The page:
Thursday, October 30, 2014

Typically Middle East

"[Any military operation to free the town must involve arming regular Syrian rebel groups, not Kurdish militias...] Equip and train the Free Syrian Army so that if [ISIS] leaves, PKK terrorists should not come."
"If they [Americans] don't want to send their ground troops, how can they expect Turkey to send Turkish ground troops with the same risks on our border?"
"[Turkey] did not want to be part of the game for a few weeks or months just to satisfy
American or European public opinion."

Turkish Prime Minister Ahmet Davutoglu
Turkey's Foreign Minister Davutoglu
Turkey's Prime Minister Ahmet Davutoglu rejected criticism of Turkey for not intervening to protect Kobani      (Reuters)

Well, there's a problem there, no doubt about it. And, as with anything in the Middle East, it's a tangled puzzle of a brain-teaser. To begin with, Turkey has enjoyed amicable relations with the Islamic Republic of Iran. The growing warmth between the two resulted from the government of President Recep Tayyip Erdogan's Islamist Justice and Development Party finding much in common with the fundamentalist Shiite government in Iran.

So, when Syrian President Bashar al-Assad decided the most advantageous position his regime could take in responding to the peaceful demonstrations by the Sunni Syrian majority for a less oppressive slant to the regime's consideration of their equal rights as Syrians by arresting, torturing and killing those unruly critics, Turkey, a Sunni-majority country took offence. Today, Turkey as a member of NATO is enraged that the United States, a NATO colleague, refrains from bombing the regime's military.

And there is a reason for that. That reason being surreptitious accommodation to Iran, which continues to defend and militarily tutor and support Syria in its ongoing bloodbath against Syrian Sunnis, lending the regime its al-Quds Republican Guard special fighting forces, and tasking Lebanon's Hezbollah with supporting the conflict the regime is waging with chemical weapons, barrel bombs and artillery fire against the Sunni Syrians.

Iran is holding out the elusive carrot of allowing the U.S. a modicum of face-saving appearances in its diplomatic and sanctions disagreement with Iran over its nuclear program, and Iran will budge slightly as long as the U.S. promises to withhold its airstrikes from hitting Syrian targets. So while Turkey has refused to help the Kurdish fighters hit back against the Islamic State to keep them from completely overrunning Kobani, it has agreed to train the Free Syrian Army rebels.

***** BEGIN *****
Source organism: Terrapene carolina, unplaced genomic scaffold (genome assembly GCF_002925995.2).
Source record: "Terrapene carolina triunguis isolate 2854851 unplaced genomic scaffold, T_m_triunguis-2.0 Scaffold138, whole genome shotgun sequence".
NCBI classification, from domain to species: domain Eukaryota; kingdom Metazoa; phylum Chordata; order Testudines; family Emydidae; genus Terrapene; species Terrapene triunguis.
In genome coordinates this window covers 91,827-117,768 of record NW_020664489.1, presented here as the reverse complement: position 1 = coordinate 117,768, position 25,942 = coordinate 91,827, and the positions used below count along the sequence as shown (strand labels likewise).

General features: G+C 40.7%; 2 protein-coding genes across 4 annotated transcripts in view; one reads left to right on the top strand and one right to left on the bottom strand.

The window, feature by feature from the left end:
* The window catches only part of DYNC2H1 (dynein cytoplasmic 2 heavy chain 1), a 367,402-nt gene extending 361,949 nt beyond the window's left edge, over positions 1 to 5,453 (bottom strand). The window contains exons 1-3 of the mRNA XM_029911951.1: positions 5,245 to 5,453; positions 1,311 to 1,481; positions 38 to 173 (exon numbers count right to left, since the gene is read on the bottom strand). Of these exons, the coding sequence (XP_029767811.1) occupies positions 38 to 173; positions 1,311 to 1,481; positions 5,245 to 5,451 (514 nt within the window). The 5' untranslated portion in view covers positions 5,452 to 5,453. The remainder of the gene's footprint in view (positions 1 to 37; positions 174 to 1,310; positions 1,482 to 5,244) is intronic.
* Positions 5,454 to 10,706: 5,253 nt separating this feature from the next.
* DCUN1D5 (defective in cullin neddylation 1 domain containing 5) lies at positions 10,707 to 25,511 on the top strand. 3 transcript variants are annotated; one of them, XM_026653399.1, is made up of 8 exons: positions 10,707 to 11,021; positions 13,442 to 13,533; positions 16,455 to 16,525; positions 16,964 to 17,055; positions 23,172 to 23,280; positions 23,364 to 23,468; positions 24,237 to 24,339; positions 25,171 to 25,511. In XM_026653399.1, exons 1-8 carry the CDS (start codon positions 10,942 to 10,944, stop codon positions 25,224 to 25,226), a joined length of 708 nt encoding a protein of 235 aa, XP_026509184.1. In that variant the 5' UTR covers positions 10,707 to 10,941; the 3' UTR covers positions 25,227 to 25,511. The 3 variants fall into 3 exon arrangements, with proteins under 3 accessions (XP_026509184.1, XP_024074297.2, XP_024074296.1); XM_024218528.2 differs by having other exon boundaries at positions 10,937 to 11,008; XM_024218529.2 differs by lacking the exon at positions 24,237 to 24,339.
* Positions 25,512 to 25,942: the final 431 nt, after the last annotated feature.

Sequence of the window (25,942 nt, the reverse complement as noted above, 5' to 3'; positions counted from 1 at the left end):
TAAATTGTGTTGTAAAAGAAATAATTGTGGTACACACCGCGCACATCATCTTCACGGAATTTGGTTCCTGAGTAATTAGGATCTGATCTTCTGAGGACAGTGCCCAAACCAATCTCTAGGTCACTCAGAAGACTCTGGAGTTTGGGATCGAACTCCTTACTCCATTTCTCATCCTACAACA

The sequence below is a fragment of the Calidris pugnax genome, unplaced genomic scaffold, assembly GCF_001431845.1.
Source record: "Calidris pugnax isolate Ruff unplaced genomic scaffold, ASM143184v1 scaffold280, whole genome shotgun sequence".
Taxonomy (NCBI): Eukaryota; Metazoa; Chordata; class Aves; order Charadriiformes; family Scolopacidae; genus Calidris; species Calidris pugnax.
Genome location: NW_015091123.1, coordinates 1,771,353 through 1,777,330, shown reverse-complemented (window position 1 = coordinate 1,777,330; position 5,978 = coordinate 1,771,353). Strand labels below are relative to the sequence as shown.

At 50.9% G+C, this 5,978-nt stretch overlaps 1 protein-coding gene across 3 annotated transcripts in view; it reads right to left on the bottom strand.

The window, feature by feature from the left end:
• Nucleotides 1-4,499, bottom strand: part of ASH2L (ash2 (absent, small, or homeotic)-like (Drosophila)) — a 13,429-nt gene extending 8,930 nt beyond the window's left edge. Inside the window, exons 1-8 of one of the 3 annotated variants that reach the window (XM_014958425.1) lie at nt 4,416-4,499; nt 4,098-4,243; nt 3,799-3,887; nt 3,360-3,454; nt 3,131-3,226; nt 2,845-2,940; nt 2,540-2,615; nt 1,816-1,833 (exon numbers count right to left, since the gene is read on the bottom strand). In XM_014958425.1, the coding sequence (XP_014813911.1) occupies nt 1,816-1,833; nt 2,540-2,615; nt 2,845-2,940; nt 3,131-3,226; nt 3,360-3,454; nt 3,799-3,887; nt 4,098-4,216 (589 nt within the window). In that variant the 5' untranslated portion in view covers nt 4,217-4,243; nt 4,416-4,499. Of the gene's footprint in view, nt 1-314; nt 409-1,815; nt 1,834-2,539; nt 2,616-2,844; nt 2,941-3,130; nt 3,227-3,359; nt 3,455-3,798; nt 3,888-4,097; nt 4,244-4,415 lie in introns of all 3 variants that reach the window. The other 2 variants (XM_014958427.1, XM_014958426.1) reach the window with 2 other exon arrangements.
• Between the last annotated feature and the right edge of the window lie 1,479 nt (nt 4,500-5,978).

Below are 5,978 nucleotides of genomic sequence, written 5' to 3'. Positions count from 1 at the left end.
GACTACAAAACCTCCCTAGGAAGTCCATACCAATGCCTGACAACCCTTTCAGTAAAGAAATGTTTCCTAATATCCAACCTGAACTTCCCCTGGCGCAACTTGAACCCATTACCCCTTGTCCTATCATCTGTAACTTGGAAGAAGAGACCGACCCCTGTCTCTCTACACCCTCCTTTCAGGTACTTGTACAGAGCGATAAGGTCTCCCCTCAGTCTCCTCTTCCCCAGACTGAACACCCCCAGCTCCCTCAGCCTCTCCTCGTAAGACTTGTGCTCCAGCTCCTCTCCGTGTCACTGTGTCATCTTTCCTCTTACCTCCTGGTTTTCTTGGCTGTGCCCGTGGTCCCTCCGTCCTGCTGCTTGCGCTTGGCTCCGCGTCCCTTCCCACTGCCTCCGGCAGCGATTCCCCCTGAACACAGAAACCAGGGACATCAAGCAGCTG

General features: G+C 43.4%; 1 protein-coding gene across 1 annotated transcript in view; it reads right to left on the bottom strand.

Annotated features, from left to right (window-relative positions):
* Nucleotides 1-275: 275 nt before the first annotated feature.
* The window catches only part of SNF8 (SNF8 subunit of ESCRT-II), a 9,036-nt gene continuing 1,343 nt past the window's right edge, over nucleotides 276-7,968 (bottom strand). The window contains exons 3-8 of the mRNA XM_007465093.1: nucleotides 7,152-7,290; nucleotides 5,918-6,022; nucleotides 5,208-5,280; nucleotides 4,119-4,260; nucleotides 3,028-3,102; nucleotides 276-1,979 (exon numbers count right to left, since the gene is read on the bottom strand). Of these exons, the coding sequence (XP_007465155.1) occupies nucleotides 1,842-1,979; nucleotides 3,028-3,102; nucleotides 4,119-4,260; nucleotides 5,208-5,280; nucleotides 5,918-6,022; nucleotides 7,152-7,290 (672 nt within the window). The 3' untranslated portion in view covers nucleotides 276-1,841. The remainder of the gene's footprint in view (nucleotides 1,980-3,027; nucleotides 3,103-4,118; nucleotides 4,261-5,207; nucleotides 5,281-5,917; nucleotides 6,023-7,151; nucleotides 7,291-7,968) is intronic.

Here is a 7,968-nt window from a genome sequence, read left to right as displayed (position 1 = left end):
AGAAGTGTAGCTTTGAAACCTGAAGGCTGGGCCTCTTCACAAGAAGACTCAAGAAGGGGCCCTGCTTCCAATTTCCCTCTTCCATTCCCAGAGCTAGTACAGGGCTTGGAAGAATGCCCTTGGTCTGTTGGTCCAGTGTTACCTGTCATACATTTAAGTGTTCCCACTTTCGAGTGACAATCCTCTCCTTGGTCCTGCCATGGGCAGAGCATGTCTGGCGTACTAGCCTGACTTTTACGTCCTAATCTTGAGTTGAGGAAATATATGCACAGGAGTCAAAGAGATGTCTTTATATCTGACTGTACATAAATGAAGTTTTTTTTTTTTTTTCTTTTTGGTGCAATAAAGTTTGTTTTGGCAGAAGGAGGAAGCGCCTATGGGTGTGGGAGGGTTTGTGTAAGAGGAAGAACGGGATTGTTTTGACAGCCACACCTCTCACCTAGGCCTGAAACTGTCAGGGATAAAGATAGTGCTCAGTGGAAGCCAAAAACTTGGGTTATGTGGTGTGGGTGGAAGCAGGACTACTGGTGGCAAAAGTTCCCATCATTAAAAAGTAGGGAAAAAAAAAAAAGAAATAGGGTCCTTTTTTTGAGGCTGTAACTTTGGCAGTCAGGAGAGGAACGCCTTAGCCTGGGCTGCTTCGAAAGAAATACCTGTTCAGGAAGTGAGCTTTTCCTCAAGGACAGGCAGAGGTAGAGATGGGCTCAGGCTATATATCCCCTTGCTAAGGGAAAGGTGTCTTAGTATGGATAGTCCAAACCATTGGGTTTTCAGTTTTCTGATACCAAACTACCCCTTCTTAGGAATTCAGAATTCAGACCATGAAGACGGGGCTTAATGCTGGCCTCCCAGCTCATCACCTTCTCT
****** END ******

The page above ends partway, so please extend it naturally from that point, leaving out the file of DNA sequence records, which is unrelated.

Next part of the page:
So that the Syrian Sunni rebels can control the outcome in Kobani, not the Kurds, even while Ankara has agreed to permit the Iraqi peshmerga to cross in modest numbers into Syria to help their brother Kurds. Any military operation to free the town must involve regular Syrian rebel groups, arming them not the Kurdish militias whose defence of Kobani has thus far kept it within the Kurdish grasp, as far as Turkey is concerned..

The problem has become obvious; even while U.S. and allied air strikes have managed to slow the advance of ISIS, it has not succeeded in loosening its presence in any significant manner. So, Turkey is being urged to send its military on the ground to save Kobani from Islamic State possession. This is, after all, a neighbour, a town whose distance from the Turkish border is measured in mere dozens of kilometres.

Wouldn't it be in Turkey's self-interest not to have ISIS comfortably and militarily ensconced across the border? Even if Turkey did initially (and perhaps still does) support the Islamic State militias? Which also has some popular support within Turkey. But no, since distrust and hatred of the Turkish PKK transcends all other interests, including responsibility toward NATO, which accommodated Ankara by placing anti-missile installations temporarily on the border with Syria.

Turkish troops, Mr. Davutoglu asserted, would be sent into battle only if the West committed their own ground forces to the conflict in Syria, an offer that both Britain and the United States have no interest whatever in. Their own borders are not contiguous with that of any Middle Eastern state, after all. And who needs yet another provocation of Western troops on the ground in a Muslim country? Typically, Middle Eastern countries insist that the West be involved in their local disputes.

Typically, Middle Eastern governments however they're comprised, are reluctant to chastise their own, much preferring the West to become involved. Typically, up until now, they've responded as per expectation. Expansively generous to a fault, however, Mr. Davutoglu hinted that Turkey's Incirlik airbase be open for the use of U.S. jets with the proviso that they also target the forces of the Syrian regime, along with those of ISIS.

In the meanwhile, a 40-vehicle column of Kurdish peshmerga from Iraq with 80 men armed with machine guns and artillery was en route to cross into Turkey, with an additional 72 fighters prepared to fly into Turkey and travel on to Kobani. Even while NATO chafes at Turkey's lack of accommodation at this juncture in the fight against the Islamic State, Turkey returns the compliment, disdainful of Western countries unwilling to invade Syria to solve the crisis there.

A solution that should logically be one addressed by Syria's neighbours.

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